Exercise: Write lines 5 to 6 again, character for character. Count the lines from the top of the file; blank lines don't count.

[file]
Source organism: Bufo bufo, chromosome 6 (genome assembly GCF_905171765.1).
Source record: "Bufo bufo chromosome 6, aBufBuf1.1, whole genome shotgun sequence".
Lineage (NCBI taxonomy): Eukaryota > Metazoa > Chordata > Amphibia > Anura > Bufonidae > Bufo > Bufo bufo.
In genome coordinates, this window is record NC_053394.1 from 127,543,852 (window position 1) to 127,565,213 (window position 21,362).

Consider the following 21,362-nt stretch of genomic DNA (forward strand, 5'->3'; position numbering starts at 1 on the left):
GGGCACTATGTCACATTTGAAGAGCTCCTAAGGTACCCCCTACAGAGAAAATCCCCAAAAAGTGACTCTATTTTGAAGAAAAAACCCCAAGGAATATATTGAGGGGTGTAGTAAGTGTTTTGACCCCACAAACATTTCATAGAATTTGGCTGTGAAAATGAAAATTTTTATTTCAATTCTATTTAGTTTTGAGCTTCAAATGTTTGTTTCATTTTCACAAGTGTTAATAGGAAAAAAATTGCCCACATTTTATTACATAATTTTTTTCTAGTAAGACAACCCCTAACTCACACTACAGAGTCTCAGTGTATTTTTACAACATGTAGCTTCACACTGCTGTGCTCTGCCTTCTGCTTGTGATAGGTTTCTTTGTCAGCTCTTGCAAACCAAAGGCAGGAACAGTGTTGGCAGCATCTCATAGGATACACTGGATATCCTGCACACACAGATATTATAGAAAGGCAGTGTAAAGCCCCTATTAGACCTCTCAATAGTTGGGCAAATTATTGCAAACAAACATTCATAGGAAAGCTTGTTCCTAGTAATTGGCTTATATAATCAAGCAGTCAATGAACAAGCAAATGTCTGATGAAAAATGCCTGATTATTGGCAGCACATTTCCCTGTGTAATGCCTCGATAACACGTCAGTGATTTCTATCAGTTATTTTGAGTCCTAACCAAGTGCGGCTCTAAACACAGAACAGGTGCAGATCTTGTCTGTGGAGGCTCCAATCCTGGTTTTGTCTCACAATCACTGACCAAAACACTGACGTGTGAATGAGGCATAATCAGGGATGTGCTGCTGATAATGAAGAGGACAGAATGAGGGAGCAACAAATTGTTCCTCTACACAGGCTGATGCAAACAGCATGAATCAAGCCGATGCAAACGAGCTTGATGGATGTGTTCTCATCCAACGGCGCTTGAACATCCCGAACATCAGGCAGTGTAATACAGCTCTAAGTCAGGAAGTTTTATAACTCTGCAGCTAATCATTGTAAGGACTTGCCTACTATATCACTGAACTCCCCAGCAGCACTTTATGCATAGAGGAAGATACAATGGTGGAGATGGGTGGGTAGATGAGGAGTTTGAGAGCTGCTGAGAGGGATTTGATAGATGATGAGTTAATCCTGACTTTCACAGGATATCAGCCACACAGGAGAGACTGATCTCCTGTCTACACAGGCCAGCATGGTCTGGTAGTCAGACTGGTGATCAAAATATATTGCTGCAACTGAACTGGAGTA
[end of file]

Consider the following 21,362-nt stretch of genomic DNA (forward strand, 5'->3'; position numbering starts at 1 on the left):
GGGCACTATGTCACATTTGAAGAGCTCCTAAGGTACCCCCTACAGAGAAAATCCCCAAAAAGTGACTCTATTTTGAAGAAAAAACCCCAAGGAATATATTGAGGGGTGTAGTAAGTGTTTTGACCCCACAAACATTTCATAGAATTTGGCTGTGAAAATGAAAATTTTTATTTCAATTCTATTTAGTTTTGAGCTTCAAATGTTTGTTTCATTTTCACAAGTGTTAATAGGAAAAAAATTGCCCACATTTTATTACATAATTTTTTTCTAGTAAGACAACCCCTAACTCACACTACAGAGTCTCAGTGTATTTTTACAACATGTAGCTTCACACTGCTGTGCTCTGCCTTCTGCTTGTGATAGGTTTCTTTGTCAGCTCTTGCAAACCAAAGGCAGGAACAGTGTTGGCAGCATCTCATAGGATACACTGGATATCCTGCACACACAGATATTATAGAAAGGCAGTGTAAAGCCCCTATTAGACCTCTCAATAGTTGGGCAAATTATTGCAAACAAACATTCATAGGAAAGCTTGTTCCTAGTAATTGGCTTATATAATCAAGCAGTCAATGAACAAGCAAATGTCTGATGAAAAATGCCTGATTATTGGCAGCACATTTCCCTGTGTAATGCCTCGATAACACGTCAGTGATTTCTATCAGTTATTTTGAGTCCTAACCAAGTGCGGCTCTAAACACAGAACAGGTGCAGATCTTGTCTGTGGAGGCTCCAATCCTGGTTTTGTCTCACAATCACTGACCAAAACACTGACGTGTGAATGAGGCATAATCAGGGATGTGCTGCTGATAATGAAGAGGACAGAATGAGGGAGCAACAAATTGTTCCTCTACACAGGCTGATGCAAACAGCATGAATCAAGCCGATGCAAACGAGCTTGATGGATGTGTTCTCATCCAACGGCGCTTGAACATCCCGAACATCAGGCAGTGTAATACAGCTCTAAGTCAGGAAGTTTTATAACTCTGCAGCTAATCATTGTAAGGACTTGCCTACTATATCACTGAACTCCCCAGCAGCACTTTATGCATAGAGGAAGATACAATGGTGGAGATGGGTGGGTAGATGAGGAGTTTGAGAGCTGCTGAGAGGGATTTGATAGATGATGAGTTAATCCTGACTTTCACAGGATATCAGCCACACAGGAGAGACTGATCTCCTGTCTACACAGGCCAGCATGGTCTGGTAGTCAGACTGGTGATCAAAATATATTGCTGCAACTGAACTGGAGTA